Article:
From National Institutes of Health: A single screening question about drinking frequency in the past year could help doctors identify adolescents at risk for alcohol problems, according to a new study funded by the National Institute on Alcohol Abuse and Alcoholism (NIAAA), part of the National Institutes of Health. Conducted by researchers at the University of Pittsburgh, who collaborated with a network of rural primary care practitioners, the study also supports the use of the age-based screening thresholds put forward in NIAAA’s Alcohol Screening and Brief Intervention for Youth: A Practitioner’s Guide.
“Primary care physicians are encouraged to screen adolescents for alcohol problems, yet many do not, citing time constraints and other issues,” said NIAAA Director George Koob, PhD. “This study demonstrates that simple screening tools such as those in NIAAA’s Youth Guide are efficient and effective.”
Researchers led by Duncan B. Clark, M.D., Ph.D., Professor of Psychiatry at the University of Pittsburgh Medical Center, asked nearly 1,200 young people ages 12 through 20 at primary care clinics in rural Pennsylvania about their alcohol use and screened them for alcohol use disorder (AUD) using a computer-based questionnaire. They found that 10 percent of rural youth over age 14 met the diagnostic criteria for AUD in the past year, as specified in the Diagnostic and Statistical Manual of Mental Disorders, 5th Edition (DSM-5). The new findings are now online in The Journal of Pediatrics (link is external).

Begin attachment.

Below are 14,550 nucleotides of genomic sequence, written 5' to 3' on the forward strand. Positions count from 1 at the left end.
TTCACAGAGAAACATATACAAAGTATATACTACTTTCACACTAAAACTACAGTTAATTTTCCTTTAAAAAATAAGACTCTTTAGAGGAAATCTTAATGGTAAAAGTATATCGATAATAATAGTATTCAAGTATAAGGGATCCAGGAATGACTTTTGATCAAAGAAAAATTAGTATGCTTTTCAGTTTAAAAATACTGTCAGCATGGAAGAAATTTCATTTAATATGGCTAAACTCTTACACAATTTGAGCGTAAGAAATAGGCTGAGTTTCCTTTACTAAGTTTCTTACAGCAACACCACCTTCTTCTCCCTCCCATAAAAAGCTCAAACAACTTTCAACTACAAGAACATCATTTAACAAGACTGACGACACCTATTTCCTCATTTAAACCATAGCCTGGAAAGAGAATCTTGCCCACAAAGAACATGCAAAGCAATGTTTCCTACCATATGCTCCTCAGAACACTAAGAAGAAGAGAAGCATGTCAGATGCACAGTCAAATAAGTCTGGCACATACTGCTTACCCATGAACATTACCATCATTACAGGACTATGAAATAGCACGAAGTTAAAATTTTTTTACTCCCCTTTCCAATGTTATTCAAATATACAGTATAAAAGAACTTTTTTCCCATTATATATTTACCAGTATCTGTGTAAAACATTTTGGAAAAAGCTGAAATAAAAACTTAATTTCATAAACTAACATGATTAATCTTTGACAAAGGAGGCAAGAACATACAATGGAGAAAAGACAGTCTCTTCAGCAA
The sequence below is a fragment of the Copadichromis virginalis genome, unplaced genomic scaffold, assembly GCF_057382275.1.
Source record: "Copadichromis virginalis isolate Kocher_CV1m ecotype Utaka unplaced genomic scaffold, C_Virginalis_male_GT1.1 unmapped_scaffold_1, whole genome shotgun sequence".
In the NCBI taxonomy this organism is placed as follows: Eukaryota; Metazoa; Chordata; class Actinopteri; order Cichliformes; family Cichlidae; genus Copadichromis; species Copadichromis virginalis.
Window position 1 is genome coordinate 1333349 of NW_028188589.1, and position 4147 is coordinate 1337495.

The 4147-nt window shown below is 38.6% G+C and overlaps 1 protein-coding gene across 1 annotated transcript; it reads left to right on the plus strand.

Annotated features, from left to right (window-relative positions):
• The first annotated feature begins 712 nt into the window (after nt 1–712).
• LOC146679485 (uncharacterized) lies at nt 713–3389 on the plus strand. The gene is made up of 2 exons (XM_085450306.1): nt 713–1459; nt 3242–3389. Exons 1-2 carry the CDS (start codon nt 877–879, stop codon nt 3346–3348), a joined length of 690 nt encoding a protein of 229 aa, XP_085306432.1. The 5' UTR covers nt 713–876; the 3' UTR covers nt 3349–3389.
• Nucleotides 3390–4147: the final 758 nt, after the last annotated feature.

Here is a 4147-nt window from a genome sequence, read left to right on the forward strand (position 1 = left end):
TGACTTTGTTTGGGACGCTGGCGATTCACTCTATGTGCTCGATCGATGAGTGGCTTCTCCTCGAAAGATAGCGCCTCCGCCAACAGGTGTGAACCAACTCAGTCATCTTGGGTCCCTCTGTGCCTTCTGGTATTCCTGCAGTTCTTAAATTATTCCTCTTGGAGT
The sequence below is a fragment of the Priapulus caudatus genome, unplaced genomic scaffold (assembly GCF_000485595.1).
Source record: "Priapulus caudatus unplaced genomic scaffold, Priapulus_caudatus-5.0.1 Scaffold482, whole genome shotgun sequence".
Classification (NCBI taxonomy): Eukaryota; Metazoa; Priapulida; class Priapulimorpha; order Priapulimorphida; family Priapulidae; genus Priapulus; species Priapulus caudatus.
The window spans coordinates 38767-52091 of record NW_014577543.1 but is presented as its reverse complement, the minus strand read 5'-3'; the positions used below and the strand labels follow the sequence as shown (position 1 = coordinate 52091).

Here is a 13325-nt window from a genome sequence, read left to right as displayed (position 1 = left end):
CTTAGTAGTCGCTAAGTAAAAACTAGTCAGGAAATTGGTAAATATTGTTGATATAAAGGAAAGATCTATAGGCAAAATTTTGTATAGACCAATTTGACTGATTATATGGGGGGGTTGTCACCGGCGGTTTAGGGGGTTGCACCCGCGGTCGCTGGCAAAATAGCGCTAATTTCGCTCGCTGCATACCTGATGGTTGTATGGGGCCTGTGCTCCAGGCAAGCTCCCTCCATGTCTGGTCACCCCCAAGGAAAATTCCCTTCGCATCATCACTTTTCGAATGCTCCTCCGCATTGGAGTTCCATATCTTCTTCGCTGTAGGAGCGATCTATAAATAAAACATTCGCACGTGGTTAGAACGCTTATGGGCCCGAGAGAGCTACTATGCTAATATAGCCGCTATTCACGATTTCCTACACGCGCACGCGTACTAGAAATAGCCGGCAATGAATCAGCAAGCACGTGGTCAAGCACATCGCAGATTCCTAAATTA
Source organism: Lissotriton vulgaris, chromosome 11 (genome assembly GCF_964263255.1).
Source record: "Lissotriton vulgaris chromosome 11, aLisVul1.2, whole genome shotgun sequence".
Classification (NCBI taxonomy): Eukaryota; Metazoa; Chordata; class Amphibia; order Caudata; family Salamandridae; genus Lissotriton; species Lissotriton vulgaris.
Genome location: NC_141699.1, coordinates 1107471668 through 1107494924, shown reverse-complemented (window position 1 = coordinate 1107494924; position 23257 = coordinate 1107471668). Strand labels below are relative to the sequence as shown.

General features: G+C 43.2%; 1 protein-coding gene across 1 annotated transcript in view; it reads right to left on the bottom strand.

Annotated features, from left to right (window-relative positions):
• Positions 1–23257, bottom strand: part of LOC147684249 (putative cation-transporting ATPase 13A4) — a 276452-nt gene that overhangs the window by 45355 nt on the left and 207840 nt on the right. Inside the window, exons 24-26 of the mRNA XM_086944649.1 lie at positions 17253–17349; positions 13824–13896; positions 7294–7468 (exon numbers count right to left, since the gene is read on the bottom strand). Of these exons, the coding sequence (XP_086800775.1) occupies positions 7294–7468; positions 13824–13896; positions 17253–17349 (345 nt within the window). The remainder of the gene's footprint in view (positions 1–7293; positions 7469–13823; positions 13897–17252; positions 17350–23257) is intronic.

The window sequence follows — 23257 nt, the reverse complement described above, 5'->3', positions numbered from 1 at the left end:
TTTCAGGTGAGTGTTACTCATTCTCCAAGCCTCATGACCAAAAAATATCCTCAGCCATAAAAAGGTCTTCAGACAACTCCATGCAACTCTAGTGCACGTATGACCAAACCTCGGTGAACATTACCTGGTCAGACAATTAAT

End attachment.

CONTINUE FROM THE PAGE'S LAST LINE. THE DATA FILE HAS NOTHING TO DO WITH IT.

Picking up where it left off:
Adolescents between 12 and 17 years of age who reported drinking at least one standard drink on three or more days in the past year were most at risk for alcohol problems. Among those who drank at this level, 44 percent were found to have AUD. Screening for AUD based on the 3-day guideline demonstrated 91 percent sensitivity — indicating that a youth with AUD was likely to be detected by the screen — and 93 percent specificity — meaning those without AUD were likely have a negative result. A negative screen (fewer than three drinking days in the past year) effectively ruled out AUD, with 99 percent not having the disorder.
For adolescents ages 18-20, the researchers found that the best screen for alcohol problems was to ask whether individuals had engaged in 12 or more drinking days (i.e., a day in which at least one standard drink is consumed) in the past year. Thirty-one percent of those who reported drinking at this level had AUD.